So you have selected a house, and now you are getting down to the nitty-gritty on what it will really cost you to get into it. Your lender is required by law to give you a “Good Faith Estimate” of your closing cost expenses along with a booklet from RESPA, outlining “closing” or “settlement” fees. When you leave the lender’s office you should have both of these in hand.
On the Good Faith Estimate you will see a breakdown of all of your expenses – what the house will cost you monthly along with any “escrowed” expenses, such as your taxes and insurance. If you have less than 20% down on your house you will be required to pay your taxes and homeowner’s insurance in your monthly payment. This protects you from getting stung when those bills come due, because you are paying 1/12th of the due amount every month in your payment.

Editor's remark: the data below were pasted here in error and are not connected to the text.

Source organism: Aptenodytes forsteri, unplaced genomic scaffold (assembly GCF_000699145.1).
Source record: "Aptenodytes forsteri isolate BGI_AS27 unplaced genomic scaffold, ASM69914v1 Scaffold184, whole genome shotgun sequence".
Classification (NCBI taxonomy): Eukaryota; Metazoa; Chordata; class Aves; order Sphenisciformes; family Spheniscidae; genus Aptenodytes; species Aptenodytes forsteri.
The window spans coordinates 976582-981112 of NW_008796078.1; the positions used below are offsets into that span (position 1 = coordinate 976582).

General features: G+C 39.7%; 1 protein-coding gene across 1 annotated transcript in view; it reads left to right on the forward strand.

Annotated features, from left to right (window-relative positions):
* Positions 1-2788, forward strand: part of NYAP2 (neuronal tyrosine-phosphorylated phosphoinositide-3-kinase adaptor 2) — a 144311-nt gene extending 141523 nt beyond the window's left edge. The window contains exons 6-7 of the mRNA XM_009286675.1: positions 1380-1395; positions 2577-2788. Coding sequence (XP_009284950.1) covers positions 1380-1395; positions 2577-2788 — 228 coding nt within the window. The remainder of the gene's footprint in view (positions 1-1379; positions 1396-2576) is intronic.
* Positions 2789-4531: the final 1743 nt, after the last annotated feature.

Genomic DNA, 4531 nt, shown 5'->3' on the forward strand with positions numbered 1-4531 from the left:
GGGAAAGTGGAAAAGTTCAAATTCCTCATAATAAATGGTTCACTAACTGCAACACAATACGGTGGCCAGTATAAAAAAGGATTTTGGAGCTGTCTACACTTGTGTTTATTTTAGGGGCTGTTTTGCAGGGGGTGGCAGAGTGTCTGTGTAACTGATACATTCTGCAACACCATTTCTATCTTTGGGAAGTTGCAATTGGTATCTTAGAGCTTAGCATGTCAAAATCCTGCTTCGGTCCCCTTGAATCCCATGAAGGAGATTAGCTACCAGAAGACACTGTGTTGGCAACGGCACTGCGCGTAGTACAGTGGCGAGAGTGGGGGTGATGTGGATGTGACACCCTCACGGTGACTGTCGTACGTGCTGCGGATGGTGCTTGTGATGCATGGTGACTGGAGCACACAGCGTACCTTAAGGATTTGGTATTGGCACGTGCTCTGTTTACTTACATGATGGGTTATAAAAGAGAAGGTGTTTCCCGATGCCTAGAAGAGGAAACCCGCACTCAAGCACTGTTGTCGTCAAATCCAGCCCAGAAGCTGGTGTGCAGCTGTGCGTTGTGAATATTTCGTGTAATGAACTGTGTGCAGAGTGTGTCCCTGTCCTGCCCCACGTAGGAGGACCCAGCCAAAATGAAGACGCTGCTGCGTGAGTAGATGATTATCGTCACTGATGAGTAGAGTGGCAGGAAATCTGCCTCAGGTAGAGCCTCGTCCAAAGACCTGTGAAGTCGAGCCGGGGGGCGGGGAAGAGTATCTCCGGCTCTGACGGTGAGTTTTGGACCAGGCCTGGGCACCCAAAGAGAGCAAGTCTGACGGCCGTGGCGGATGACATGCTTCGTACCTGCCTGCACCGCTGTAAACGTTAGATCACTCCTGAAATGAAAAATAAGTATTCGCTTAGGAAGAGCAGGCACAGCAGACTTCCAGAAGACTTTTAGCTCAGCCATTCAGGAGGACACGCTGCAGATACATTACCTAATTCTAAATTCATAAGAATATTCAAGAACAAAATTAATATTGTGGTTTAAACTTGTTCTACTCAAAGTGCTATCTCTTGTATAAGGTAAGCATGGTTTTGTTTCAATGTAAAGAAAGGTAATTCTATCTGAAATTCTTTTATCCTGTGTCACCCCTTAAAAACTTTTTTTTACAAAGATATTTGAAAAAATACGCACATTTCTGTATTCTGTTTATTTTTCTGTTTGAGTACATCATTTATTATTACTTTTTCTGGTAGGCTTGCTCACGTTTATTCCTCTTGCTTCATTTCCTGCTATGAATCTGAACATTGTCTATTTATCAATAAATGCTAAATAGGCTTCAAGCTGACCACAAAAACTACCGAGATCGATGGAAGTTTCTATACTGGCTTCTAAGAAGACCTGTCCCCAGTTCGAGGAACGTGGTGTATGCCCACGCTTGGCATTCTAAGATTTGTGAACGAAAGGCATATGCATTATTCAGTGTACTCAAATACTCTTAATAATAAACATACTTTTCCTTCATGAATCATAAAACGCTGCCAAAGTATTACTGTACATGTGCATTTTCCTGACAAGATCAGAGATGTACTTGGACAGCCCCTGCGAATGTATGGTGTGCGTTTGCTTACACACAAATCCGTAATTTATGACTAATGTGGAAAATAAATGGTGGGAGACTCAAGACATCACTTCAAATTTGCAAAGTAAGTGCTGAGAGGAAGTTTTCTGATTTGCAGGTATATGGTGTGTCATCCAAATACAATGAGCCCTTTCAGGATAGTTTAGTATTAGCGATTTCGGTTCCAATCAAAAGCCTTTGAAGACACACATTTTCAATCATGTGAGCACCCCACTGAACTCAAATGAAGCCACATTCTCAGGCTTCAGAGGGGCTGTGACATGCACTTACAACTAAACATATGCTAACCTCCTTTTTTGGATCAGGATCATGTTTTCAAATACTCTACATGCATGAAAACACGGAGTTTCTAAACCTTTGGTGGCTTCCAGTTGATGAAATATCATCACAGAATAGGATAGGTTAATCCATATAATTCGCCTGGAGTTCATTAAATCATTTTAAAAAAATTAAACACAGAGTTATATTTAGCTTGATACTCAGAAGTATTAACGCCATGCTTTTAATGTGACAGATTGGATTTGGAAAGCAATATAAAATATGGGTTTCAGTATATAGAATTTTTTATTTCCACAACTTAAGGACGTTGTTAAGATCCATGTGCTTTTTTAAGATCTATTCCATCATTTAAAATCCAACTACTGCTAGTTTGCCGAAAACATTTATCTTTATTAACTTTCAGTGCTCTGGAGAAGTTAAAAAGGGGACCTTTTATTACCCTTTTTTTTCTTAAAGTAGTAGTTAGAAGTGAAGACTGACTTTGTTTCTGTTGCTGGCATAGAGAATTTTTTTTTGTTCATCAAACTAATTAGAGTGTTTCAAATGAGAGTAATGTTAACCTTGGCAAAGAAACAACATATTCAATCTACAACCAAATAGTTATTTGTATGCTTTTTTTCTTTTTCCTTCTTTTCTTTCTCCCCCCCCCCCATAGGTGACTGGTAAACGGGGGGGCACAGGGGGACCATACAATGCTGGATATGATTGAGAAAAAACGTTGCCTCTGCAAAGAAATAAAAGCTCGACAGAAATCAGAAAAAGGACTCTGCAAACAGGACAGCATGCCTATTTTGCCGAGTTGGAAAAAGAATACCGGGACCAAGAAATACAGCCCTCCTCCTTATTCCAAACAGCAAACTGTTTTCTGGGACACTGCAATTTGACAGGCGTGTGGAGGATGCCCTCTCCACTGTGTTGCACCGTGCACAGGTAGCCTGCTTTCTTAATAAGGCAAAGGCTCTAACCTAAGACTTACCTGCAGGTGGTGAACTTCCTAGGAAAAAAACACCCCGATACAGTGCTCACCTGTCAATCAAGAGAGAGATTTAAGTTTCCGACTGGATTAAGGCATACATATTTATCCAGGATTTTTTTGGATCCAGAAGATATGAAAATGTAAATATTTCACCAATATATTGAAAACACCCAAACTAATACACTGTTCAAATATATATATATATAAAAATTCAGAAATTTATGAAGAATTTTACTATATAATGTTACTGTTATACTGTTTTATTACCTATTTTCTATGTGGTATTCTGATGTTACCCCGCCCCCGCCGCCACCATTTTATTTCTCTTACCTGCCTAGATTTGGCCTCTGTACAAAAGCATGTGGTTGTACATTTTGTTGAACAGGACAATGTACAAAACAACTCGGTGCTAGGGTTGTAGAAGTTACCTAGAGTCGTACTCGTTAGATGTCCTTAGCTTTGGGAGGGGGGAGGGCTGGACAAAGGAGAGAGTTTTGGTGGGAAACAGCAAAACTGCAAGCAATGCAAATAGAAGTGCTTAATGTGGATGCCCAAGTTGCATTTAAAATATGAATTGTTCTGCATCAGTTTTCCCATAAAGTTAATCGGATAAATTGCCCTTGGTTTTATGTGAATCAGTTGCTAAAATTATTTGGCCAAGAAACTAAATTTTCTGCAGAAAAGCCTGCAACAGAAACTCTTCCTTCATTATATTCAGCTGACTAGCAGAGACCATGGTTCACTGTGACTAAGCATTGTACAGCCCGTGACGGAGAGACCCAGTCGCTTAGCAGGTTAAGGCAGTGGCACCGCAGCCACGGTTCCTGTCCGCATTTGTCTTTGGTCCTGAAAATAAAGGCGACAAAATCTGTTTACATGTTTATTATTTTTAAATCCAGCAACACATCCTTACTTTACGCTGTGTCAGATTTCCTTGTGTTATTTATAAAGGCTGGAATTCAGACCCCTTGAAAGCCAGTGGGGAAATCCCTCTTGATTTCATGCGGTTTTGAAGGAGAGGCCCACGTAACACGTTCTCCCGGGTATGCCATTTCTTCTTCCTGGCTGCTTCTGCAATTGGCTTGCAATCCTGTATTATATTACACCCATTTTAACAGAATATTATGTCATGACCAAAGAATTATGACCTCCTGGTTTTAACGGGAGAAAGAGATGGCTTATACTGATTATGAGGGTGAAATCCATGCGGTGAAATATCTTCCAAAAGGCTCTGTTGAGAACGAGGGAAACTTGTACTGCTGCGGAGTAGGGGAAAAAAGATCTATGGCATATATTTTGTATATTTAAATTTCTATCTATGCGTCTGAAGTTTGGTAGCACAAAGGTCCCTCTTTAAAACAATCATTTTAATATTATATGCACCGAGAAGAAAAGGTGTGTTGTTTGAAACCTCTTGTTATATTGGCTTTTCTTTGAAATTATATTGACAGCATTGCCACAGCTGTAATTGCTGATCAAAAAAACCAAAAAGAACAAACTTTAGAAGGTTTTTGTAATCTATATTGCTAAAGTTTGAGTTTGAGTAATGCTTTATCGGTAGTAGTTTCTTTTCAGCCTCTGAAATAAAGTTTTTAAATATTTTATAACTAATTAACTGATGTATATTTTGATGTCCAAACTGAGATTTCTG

However, if you have 20% down, by all means pay your own property taxes and insurance when they come due. That way YOU will earn the interest on your money during the time you are waiting to pay your taxes and insurance
As far as your down payment (which right now is substantive because of the lending fiasco going on nationwide), you will almost assuredly need at least 3.50% down if you are going on an FHA loan. If you are using a conventional loan, be prepared for at least a 5% down or more, from 10% to 20%. There is virtually no such thing as “zero -down” anymore.
Third Party Fees
You will also be paying third party fees – fees charged to you for functions performed on your behalf during the process, including the following:
- An appraisal to ensure you aren’t paying too much for your house.
- A title search to make sure old debts against the property get paid prior to closing so they do not become “clouds on the title”.
- A mortgage credit report.
- Other small fees for couriers, express mail, etc.
Of course, there are always more fees that seem to materialize from thin air. These can include processing and underwriting, commitment fees, settlement fees, escrow agent fees, or any number of a combination of these. The lender is required to include these but you should always ask if you do not understand what they are.